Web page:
In recent years, terrorists bombers have caused fear and mayhem in the lives of many as they commit atrocities in the name of jihad and fighting the ‘infidels’, the West, who are their enemy. It does not matter to them that the West cannot be lumped into one large religious sack. In the name of jihad these terrorists carry out political ambush that most times has no religious connotations at all.
Doctrines, practices, rituals, customs and traditions define any religion. These features set it apart from the others. The major religions of the world tend to be fixated with their own set of beliefs and dogma. Religious groups view others as adversaries who are lost and need to be shown the true path. This firm belief that there is only one truth, which varies according to whatever religion an adherent believes, colors the world into either black or white. Such an attitude hinders inter-religion co-operation (Vikler, 1996).
If within the religious groups, there are disagreements brought about by the understanding and interpretations of doctrine, by individuals who claim t believe in the same god, how much wider can the gap be between different religions? The major difference between Christianity and Judaism is the debate on whether the messiah came or is still being waited upon. This single variation in doctrine was enough to generate a completely new religious group. The world’s religions are too diverse to come together in any way (Vikler, 1996).
Members from within any religious group, are taught to look upon the rest of the world as a lesser, ignorant lot who need to be redeemed and brought to the light. If not, then they are regarded with suspicion, distrust or pity. There is a great amount of religious intolerance. In countries where there is a majority religious group, persecutions of the minority is not a rare occurrence (Vikler, 1996).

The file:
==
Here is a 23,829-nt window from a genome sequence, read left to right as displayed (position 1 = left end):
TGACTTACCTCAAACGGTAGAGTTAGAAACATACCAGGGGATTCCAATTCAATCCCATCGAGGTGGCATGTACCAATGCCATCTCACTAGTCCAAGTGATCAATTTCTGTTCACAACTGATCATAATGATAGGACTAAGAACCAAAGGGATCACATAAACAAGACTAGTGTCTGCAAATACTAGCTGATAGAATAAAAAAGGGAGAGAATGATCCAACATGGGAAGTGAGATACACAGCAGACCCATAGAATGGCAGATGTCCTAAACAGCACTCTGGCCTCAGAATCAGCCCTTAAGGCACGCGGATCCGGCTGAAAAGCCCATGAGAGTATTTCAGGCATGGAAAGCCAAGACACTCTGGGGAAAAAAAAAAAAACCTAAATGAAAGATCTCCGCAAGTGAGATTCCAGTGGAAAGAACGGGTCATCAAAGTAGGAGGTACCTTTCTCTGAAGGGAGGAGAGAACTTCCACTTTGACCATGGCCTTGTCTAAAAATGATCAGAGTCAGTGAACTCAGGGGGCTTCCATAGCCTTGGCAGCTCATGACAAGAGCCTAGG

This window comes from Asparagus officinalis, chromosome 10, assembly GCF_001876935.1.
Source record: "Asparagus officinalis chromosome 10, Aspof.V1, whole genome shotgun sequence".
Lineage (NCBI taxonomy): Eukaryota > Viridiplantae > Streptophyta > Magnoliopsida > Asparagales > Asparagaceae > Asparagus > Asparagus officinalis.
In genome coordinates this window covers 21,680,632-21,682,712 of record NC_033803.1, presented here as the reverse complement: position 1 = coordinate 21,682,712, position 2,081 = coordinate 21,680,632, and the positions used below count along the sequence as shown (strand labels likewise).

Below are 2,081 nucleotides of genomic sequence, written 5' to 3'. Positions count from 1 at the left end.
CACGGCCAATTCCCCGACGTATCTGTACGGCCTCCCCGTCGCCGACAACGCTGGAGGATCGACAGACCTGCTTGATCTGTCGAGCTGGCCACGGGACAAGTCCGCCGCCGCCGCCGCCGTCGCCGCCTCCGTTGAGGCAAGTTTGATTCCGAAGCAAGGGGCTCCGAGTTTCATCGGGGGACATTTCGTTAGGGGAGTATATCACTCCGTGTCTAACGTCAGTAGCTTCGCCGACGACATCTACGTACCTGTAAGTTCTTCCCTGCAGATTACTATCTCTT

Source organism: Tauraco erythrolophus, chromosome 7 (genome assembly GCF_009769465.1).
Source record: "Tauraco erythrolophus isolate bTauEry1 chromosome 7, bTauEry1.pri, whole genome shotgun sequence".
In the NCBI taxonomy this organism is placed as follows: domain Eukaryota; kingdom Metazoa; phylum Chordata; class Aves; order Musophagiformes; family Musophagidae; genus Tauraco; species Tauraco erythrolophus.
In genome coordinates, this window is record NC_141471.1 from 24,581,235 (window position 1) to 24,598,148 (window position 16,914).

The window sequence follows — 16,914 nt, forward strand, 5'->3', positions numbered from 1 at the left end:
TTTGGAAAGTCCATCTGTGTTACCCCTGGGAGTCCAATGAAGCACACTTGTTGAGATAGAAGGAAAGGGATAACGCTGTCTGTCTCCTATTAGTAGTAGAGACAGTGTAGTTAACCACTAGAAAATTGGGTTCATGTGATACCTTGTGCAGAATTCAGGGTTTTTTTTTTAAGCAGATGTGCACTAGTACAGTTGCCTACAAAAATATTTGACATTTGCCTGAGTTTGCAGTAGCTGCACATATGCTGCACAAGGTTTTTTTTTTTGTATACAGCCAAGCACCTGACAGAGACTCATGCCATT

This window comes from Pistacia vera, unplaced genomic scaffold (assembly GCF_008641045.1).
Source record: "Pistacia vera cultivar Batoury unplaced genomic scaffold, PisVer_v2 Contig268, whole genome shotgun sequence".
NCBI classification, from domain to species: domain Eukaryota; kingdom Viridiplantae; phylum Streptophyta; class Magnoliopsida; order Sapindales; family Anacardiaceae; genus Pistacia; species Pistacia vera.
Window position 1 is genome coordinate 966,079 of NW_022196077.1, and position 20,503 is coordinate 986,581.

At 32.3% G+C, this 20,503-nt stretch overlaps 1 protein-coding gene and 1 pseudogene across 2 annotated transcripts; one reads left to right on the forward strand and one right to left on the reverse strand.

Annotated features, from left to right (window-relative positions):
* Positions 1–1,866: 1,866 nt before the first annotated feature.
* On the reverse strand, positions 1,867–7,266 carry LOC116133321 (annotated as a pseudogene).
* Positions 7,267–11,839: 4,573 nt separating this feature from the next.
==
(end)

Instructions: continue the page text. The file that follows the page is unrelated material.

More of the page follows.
It is sound to promote religious freedom and tolerance which gives room for a person to practice without fear the religion of tier choice. Constitutions in practically all the nations of the world with a few exceptions have captions that protect a person’s right to worship (Smith, 1983).
Religious freedom as Aristotle declared, constitutes has room for religious pluralism, where the society allows for multiple sets of belief as well as forms of expression (Smith, 1983).
Religious pluralism, which is dismissed by most of the world’s monotheistic religions as polytheism, is the concept of there being more that one ultimate truth, of the pathway to finding God. This could actually be the answer to quelling the dissent between warring religious groups. However it cannot work because these groups are strongly monotheistic and intolerant of the idea of having more than one God (Smith, 1983).
The world is rapidly continuing to shrink as technology constantly brings people closer together. We are continuously buffeted with new and varied cultures, people’s attitudes and religions that might not be comprehensive or, in our opinion unacceptable. However, since the world is not ours alone, we must learn to live with these people in the greatest state of harmony that we can afford because it is not only us who have to put up with them; they also have to put up with us.
It is irrefutable that religion, under whatever guise it may adopt, is a pillar in societies the world over. Religion gives a guideline for a positive code of ethics. It preaches love and consideration for others. Ritzger aptly summarizes by saying:
“I believe that love, kindness, compassion, tolerance, and peace can be implanted in the psyche of man only when fear, paranormal illusion and ignorance are removed. We can then shift our attention more to matters of peace, rather than to matters of war.”
Our religious beliefs are fundamental to us and they are indispensible. However, the well-being of other human beings is even more important. Thus, even if religious groups cannot come to agree, we should strive to accommodate and respect what others believe in.
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- Adherents Website, Major World Religions, 2008. Web.
- Retzinger P, To Abandon Reason, to Fear Freedom & the Human Condition, 2003. Web.
- Smith S, Ways of Wisdom: Readings on the Good Life, University Press of America, 1983, MD
- Virkler A H, Hermeneutics: Principles and Processes of Bible interpretation, Bake Pub Group, 1996